The U.S. trade deficit with China fell by $2.1 billion in June.
August 8, 2023
The U.S. international trade deficit narrowed by 4.1% in June to $65.5 billion, in line with expectations. Imports fell by 1.0% in the month, much more than the 0.1% drop in exports. That rounds out the second quarter with two consecutive months of narrowing following a large increase in the deficit in April. The trade deficit has shrunk 22.3% year-over-year.
Imports of both goods and services fell in June. Capital goods led most of the decrease along with industrial supplies and materials, including oil. Those decreases were partially offset by increases in passenger cars and consumer goods. Retail inventories grew once again in June as vehicle dealers stocked up 1.5% in June. Retailers, except for autos stocked up for the first time since March of this year. On the services side, travel imports decreased by $0.3 billion on a seasonally adjusted basis despite record travel bookings abroad.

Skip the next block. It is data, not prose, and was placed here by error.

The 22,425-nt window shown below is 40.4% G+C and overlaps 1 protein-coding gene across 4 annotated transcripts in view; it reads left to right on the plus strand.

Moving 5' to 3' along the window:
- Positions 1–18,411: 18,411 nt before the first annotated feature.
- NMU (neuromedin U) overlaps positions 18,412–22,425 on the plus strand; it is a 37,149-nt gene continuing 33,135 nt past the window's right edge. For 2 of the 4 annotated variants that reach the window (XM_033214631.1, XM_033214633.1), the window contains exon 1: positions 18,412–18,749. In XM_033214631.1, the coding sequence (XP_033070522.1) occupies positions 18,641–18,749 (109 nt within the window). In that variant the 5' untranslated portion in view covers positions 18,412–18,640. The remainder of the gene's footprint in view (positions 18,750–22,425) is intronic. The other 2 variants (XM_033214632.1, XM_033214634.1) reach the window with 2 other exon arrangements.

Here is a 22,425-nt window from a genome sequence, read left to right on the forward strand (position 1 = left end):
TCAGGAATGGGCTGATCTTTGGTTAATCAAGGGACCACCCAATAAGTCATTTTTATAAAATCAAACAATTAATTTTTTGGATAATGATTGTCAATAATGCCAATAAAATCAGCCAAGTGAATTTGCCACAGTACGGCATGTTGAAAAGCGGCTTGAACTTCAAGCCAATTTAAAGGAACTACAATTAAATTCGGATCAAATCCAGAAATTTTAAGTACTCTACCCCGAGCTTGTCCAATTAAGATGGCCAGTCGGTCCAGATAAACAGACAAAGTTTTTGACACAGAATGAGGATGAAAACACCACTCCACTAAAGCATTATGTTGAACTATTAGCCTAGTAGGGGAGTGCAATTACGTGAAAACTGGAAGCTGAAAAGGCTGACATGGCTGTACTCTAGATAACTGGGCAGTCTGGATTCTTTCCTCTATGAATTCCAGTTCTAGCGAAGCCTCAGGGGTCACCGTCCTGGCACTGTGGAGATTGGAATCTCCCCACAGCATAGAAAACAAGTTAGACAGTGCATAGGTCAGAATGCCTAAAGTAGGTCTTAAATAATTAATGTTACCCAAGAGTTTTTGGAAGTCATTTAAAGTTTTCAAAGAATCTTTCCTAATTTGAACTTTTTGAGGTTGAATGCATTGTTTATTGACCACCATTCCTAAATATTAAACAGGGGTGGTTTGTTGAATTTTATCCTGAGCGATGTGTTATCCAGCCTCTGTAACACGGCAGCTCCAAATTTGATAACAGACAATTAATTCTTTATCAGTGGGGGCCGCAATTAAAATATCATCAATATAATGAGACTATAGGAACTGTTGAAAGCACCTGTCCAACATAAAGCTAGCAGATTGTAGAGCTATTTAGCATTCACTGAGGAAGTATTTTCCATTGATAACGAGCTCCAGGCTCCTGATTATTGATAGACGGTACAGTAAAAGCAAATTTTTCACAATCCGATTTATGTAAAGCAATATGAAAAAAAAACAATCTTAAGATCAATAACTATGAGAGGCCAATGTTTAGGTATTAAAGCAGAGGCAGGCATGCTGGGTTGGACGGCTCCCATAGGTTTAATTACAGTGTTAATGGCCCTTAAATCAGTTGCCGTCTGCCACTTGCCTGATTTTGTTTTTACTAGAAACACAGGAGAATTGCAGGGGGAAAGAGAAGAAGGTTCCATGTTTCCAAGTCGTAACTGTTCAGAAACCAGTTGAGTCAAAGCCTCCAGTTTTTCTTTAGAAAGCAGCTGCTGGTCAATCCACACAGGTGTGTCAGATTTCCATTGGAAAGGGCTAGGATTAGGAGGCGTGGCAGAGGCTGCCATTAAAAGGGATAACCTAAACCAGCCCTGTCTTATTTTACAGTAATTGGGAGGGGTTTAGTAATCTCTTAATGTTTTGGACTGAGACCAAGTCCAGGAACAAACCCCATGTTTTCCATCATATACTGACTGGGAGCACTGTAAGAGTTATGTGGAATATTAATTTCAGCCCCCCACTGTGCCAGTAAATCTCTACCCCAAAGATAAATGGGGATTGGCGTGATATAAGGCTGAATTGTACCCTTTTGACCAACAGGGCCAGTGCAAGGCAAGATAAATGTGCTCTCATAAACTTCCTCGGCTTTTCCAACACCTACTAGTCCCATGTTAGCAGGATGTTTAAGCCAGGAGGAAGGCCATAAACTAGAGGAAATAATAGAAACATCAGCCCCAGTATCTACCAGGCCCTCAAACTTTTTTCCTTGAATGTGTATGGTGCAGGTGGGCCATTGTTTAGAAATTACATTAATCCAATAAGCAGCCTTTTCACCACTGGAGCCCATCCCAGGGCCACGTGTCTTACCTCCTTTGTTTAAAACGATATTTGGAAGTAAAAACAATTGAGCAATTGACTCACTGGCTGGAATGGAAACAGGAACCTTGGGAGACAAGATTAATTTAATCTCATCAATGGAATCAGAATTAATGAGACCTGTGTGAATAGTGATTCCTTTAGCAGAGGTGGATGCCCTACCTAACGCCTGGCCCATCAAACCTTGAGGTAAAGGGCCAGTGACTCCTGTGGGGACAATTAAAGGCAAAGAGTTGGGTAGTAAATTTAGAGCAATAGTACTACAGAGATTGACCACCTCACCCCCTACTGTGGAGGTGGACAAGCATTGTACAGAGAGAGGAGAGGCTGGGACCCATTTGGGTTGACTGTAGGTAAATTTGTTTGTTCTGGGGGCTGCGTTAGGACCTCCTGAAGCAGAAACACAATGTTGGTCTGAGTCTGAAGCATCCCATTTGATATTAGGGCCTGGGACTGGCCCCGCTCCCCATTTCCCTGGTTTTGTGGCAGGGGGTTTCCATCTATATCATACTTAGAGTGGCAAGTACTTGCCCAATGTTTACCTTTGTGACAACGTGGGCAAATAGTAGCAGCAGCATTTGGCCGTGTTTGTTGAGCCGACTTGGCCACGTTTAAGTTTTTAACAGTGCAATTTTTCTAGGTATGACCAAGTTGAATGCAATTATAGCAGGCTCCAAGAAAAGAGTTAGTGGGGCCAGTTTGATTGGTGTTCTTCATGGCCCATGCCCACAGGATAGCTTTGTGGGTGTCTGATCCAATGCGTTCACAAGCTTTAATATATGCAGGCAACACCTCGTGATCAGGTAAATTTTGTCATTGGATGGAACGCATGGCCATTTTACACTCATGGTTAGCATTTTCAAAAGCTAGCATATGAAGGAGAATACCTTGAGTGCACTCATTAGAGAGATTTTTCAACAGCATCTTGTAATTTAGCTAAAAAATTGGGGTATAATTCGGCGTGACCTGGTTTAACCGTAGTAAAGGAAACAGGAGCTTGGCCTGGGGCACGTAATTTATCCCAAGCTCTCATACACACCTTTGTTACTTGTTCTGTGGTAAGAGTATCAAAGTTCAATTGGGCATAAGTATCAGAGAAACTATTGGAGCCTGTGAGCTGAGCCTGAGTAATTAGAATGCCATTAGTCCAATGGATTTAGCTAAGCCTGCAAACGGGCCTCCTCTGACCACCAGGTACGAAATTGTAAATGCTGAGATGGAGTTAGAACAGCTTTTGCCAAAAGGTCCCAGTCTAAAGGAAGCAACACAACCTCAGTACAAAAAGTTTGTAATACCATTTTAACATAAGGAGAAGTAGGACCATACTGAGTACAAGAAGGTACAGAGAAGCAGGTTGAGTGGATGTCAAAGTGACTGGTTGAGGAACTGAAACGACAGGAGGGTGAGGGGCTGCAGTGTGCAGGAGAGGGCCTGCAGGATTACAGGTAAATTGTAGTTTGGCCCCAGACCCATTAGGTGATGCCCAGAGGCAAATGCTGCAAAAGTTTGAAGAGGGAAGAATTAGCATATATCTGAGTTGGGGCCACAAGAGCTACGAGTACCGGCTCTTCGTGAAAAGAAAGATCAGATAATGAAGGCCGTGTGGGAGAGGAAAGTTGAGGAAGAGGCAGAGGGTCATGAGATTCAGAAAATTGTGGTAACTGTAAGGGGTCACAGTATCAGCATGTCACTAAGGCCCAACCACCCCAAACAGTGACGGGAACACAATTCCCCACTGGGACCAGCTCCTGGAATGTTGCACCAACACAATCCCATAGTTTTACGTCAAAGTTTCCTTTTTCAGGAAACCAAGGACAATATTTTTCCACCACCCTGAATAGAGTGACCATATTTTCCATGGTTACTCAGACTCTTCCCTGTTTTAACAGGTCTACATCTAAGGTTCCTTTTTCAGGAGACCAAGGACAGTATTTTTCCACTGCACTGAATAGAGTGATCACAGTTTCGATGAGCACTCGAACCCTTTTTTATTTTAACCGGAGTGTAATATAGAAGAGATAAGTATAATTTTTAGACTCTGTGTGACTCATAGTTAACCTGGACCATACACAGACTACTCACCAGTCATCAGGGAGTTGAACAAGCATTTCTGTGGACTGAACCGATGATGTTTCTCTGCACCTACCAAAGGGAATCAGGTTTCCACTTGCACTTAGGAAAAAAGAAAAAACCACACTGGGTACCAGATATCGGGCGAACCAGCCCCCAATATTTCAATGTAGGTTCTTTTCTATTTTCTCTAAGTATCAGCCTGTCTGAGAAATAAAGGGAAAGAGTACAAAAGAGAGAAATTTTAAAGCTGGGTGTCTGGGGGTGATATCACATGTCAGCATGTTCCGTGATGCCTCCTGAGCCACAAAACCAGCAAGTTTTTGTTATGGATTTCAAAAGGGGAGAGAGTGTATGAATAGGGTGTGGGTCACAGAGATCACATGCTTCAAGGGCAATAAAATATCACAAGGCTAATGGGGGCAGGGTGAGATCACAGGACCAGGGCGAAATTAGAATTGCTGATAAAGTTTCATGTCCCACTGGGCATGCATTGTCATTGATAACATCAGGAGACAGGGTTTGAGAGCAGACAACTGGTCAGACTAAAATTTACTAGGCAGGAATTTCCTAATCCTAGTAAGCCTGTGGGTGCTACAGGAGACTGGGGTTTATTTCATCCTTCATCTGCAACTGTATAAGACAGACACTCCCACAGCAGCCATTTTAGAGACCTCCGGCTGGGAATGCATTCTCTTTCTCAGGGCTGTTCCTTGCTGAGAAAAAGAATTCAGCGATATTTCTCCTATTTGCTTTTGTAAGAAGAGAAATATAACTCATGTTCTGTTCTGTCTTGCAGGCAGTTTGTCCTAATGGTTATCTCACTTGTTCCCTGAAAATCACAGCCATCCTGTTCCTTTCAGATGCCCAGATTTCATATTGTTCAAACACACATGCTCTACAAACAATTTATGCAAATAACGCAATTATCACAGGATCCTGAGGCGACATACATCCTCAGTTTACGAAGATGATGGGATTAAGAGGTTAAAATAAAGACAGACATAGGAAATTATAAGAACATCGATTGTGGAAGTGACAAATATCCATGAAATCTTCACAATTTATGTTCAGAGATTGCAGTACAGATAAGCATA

The drop in goods imports is not surprising considering the trade numbers coming out of China today. China's exports fell 14.5% year-over-year, more than expected. The U.S. trade deficit with China fell by $2.1 billion in June to $22.8 billion as imports from China fell much more than exports. That explains nearly the entire drop in the deficit.
U.S. exports were essentially flat in June. Industrial supplies and consumer goods exports fell while capital goods exports increased. Exports of services also decreased, mainly in transportation.
Weaker growth abroad will keep exports subdued.
Trade was a weak spot for an otherwise strong second quarter. Muted consumer spending at home suggests a modest narrowing of the trade deficit in the third quarter; however, weaker growth abroad will keep exports subdued. Trade is likely to become more neutral for growth in the second half of the year.